Homer Simpson, Yes--1st Amendment "Doh," Survey Finds





In a contest between Americans’ knowledge of “The Simpsons” and what they know about the First Amendment — Bart and Homer win hands down.

About 1 in 4 Americans can name more than one of the five freedoms guaranteed by the First Amendment (freedom of speech, religion, press, assembly and petition for redress of grievances.) But more than half of Americans can name at least two members of the fictional cartoon family, according to a survey.

The study by the new McCormick Tribune Freedom Museum found that 22 percent of Americans could name all five Simpson family members, compared with just 1 in 1,000 people who could name all five First Amendment freedoms.

Joe Madeira, director of exhibitions at the museum, said he was surprised by the results.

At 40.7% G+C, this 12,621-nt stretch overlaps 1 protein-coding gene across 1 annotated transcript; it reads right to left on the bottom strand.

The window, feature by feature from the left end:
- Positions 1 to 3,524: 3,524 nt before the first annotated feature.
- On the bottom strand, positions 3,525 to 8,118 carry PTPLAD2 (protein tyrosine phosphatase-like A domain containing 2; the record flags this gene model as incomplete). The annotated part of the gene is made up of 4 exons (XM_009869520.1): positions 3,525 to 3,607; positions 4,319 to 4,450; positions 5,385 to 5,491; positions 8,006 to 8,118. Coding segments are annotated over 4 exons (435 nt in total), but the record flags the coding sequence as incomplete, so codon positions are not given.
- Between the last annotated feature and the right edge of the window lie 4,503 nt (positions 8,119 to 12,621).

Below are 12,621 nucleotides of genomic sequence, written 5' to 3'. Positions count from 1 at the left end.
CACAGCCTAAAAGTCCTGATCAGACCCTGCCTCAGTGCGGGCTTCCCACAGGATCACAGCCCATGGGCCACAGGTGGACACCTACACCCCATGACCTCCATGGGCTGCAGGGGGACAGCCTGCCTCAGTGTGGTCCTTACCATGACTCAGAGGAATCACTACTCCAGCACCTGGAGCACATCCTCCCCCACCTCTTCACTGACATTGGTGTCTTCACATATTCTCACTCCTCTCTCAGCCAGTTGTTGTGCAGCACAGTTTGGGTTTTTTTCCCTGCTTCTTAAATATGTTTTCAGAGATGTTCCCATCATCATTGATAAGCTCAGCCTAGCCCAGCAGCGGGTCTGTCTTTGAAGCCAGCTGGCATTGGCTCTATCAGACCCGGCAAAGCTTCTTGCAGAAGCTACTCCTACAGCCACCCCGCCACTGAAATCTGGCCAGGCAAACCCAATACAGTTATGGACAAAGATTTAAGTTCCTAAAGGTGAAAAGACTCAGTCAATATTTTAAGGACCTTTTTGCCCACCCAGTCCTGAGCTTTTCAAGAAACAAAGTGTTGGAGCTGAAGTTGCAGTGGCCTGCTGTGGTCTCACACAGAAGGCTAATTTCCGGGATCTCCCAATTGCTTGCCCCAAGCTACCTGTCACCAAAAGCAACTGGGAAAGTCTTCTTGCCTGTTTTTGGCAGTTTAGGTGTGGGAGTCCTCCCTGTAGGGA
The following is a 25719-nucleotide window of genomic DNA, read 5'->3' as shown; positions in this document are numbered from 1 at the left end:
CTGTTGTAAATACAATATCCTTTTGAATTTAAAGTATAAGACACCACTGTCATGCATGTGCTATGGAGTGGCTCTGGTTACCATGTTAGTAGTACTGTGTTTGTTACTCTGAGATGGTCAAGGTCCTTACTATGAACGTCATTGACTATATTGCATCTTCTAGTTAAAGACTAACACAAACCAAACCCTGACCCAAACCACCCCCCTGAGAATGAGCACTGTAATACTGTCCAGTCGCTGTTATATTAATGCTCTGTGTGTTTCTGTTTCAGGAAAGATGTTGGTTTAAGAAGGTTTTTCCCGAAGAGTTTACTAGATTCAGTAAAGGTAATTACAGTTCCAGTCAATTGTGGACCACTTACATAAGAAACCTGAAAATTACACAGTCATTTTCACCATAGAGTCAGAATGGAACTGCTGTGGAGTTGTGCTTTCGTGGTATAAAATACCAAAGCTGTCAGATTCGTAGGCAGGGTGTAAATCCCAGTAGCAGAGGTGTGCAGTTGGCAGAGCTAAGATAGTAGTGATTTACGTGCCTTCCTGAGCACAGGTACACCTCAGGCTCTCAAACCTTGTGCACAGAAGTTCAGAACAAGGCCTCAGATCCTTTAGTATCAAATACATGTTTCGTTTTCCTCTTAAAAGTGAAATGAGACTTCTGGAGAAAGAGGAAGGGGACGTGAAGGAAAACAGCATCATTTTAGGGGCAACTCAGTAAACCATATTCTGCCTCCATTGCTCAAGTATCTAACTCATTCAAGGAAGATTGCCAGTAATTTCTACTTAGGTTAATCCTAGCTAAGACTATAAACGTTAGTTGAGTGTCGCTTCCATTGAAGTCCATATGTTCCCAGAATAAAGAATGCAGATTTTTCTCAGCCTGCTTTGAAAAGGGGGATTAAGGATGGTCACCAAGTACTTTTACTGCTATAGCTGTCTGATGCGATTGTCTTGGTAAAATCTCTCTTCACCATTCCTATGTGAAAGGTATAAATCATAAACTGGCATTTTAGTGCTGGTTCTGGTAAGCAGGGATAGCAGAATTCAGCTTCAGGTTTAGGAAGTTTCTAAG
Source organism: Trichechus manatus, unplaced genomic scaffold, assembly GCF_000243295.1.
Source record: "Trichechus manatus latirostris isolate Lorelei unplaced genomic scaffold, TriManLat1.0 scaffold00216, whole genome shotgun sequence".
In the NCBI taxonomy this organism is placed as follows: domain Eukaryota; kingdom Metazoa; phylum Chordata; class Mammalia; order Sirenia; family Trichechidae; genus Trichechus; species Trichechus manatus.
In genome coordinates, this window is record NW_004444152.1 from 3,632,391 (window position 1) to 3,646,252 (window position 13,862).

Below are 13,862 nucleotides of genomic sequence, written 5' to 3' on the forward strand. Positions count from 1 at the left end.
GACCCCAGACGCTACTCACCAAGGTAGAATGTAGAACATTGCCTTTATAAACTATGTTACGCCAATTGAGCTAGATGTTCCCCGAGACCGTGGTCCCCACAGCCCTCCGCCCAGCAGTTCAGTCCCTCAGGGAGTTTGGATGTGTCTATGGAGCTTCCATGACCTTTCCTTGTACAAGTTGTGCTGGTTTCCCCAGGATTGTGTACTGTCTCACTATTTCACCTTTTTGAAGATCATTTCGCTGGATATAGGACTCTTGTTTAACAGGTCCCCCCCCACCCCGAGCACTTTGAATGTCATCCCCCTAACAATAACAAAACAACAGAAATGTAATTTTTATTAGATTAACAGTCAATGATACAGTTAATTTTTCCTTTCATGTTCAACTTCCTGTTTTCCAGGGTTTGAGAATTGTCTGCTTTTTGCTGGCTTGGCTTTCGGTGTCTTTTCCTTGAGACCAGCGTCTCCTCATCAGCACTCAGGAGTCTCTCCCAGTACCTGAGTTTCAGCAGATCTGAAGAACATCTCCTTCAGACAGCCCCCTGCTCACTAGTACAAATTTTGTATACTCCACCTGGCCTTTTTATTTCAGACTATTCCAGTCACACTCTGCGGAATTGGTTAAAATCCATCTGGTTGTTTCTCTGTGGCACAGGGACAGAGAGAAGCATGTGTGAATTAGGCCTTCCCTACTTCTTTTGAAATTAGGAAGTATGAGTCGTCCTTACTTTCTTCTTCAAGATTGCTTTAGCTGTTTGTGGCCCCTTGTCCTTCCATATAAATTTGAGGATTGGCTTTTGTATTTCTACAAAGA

“Part of the survey really shows there are misconceptions, and part of our mission is to clear up these misconceptions,” said Madeira, whose museum will be dedicated to helping visitors understand the First Amendment when it opens in April. “It means we have our job cut out for us.”

The survey found that while 69 percent of people could name freedom of speech as a First Amendment right, just under one out of four people could name freedom of religion. Only 11 percent knew freedom of the press, one in ten could name freedom of assembly and 1 percent named freedom to petition for redress of grievances, the survey found.


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